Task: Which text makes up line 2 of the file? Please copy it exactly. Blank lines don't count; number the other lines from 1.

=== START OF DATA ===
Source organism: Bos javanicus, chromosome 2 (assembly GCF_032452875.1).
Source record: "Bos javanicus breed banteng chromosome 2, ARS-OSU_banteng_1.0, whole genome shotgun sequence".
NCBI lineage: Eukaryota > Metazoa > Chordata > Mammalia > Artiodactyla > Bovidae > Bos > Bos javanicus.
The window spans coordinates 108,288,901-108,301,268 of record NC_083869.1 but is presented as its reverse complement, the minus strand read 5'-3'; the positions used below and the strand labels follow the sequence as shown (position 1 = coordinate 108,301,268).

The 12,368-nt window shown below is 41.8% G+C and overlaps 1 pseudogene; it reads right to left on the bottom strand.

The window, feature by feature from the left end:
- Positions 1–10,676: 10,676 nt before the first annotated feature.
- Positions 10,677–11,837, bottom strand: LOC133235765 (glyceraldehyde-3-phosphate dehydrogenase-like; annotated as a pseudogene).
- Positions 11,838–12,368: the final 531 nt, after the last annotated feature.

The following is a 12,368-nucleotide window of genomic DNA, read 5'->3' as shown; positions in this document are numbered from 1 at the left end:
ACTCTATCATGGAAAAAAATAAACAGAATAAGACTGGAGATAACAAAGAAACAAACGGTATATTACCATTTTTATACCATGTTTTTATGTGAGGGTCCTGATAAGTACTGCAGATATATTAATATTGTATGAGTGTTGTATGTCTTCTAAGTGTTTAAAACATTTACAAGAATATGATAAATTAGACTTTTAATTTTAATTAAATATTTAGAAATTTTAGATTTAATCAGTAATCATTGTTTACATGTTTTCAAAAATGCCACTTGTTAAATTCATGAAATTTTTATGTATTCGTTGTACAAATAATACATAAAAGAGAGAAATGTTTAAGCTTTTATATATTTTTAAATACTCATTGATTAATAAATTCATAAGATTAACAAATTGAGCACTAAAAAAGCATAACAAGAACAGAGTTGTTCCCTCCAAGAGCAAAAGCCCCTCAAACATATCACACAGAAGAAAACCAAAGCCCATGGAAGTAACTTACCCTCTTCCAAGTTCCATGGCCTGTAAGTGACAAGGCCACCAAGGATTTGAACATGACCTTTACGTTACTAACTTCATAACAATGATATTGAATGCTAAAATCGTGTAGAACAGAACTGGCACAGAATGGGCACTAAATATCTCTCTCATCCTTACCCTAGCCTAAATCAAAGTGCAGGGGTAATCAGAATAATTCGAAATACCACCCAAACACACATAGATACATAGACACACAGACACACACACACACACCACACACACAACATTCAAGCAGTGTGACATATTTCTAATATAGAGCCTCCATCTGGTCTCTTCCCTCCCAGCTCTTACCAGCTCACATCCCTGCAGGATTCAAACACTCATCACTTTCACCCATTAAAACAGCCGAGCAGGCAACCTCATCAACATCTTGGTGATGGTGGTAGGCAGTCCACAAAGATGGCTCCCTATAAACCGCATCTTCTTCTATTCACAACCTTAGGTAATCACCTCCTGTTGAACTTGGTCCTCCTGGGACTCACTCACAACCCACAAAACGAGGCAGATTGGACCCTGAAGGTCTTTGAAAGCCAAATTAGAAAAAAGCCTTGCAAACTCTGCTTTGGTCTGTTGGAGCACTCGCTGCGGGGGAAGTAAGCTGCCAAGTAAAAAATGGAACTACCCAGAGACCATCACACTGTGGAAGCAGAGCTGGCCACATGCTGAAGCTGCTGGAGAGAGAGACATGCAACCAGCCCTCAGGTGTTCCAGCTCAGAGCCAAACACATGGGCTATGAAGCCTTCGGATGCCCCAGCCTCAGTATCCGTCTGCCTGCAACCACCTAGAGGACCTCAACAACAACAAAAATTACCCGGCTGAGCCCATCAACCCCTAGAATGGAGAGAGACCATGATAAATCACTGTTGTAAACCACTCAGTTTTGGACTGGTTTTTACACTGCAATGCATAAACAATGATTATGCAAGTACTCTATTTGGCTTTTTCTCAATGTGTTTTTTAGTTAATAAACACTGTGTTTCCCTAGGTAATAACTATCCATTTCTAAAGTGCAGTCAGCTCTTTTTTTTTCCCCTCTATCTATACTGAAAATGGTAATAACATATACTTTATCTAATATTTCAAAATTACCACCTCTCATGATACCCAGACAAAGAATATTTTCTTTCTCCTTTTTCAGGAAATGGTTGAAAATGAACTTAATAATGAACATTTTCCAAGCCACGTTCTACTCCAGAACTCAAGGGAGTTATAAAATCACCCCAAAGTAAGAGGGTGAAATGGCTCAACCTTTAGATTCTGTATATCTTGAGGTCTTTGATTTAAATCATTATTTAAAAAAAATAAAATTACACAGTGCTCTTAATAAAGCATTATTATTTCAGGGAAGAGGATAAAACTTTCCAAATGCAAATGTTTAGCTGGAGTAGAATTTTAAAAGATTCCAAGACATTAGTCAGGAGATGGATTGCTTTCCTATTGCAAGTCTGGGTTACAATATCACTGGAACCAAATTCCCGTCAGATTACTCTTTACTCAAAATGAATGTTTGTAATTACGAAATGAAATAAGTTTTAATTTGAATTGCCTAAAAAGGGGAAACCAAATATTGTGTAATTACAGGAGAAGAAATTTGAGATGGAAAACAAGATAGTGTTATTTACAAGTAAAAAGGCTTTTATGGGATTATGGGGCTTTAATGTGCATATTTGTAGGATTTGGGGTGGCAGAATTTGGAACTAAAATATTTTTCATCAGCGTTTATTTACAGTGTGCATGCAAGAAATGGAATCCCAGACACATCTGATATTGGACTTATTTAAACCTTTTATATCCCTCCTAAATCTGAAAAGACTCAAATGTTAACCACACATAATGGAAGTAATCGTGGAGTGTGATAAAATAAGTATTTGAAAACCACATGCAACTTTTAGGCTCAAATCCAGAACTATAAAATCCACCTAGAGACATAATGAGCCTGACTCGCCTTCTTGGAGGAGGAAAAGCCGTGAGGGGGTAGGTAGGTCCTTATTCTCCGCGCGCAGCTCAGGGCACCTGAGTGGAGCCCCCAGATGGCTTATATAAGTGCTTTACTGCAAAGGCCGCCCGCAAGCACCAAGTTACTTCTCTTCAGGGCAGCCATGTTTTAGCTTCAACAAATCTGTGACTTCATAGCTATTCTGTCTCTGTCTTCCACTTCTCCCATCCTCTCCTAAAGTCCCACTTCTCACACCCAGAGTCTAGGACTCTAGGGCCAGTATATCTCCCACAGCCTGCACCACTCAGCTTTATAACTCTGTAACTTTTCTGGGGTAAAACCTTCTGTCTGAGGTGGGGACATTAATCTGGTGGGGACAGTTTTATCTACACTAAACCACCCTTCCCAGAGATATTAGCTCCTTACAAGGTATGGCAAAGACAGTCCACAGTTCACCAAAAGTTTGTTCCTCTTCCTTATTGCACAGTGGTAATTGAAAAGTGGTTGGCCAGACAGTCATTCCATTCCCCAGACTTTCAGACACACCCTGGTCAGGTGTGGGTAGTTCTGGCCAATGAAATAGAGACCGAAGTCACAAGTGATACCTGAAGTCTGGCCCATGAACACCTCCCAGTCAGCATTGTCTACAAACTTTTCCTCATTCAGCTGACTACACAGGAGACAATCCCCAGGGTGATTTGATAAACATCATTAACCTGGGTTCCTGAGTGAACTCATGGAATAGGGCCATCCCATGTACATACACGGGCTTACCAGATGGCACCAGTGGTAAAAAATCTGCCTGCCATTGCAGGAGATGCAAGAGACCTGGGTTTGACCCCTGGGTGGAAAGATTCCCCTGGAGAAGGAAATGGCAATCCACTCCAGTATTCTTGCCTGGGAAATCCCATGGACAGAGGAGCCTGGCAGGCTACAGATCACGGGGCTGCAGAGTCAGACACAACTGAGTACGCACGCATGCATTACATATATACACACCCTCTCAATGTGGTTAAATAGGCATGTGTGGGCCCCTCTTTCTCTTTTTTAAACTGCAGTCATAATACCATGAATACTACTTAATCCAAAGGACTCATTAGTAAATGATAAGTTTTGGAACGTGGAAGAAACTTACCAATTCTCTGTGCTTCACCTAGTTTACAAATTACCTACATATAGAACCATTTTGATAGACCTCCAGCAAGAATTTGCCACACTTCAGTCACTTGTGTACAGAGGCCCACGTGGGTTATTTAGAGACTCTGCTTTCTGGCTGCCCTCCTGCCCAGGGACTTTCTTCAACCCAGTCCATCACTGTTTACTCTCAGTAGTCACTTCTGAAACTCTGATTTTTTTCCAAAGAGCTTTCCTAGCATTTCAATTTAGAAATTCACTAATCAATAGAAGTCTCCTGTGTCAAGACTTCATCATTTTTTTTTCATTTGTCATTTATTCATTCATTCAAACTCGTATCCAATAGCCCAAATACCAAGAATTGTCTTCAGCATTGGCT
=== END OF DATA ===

Source record: "Bos javanicus breed banteng chromosome 2, ARS-OSU_banteng_1.0, whole genome shotgun sequence".